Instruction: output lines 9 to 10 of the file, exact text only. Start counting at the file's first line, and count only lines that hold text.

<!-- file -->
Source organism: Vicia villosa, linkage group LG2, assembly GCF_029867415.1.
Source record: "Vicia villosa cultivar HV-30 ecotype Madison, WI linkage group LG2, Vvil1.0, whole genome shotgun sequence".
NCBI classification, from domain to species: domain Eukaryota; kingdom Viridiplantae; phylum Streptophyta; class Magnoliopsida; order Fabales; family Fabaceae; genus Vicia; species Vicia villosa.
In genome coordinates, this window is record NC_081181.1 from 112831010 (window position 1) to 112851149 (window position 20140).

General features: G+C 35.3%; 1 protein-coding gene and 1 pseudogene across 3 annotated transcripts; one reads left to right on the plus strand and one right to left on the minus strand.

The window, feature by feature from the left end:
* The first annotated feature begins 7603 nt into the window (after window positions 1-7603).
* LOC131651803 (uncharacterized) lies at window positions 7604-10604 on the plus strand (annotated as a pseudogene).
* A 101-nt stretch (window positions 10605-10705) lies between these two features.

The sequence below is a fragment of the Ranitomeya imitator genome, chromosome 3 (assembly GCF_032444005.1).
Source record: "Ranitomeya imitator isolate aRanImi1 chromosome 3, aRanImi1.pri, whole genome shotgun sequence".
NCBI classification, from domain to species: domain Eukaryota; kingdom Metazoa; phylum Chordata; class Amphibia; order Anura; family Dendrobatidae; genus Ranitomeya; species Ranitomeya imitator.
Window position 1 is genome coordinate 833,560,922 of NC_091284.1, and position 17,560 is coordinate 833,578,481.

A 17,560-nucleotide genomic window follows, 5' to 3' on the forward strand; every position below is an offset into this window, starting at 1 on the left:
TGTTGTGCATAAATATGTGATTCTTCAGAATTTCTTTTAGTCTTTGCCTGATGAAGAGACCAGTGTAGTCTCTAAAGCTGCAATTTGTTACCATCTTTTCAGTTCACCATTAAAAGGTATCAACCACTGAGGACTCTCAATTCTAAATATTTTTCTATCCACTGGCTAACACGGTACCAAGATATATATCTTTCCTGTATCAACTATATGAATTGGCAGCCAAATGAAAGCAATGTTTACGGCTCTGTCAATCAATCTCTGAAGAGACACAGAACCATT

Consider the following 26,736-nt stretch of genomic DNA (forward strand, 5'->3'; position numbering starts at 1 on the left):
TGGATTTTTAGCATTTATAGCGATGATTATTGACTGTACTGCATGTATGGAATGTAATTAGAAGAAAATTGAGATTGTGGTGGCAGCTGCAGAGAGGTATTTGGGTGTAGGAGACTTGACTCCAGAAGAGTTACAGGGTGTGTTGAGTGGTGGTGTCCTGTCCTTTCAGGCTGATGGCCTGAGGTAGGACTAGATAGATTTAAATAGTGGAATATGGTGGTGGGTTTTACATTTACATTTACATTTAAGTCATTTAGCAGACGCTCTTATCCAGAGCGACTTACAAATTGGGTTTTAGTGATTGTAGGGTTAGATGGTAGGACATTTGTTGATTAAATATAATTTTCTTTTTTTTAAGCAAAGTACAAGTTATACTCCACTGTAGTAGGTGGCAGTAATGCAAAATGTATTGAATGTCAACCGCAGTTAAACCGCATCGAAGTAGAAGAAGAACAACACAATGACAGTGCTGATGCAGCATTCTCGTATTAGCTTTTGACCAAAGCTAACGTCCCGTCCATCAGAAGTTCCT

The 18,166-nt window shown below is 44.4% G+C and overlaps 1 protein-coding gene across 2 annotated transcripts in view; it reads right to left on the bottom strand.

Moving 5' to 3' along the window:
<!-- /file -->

* A 101-nt stretch (window positions 10605-10705) lies between these two features.

The sequence below is a fragment of the Ranitomeya imitator genome, chromosome 3 (assembly GCF_032444005.1).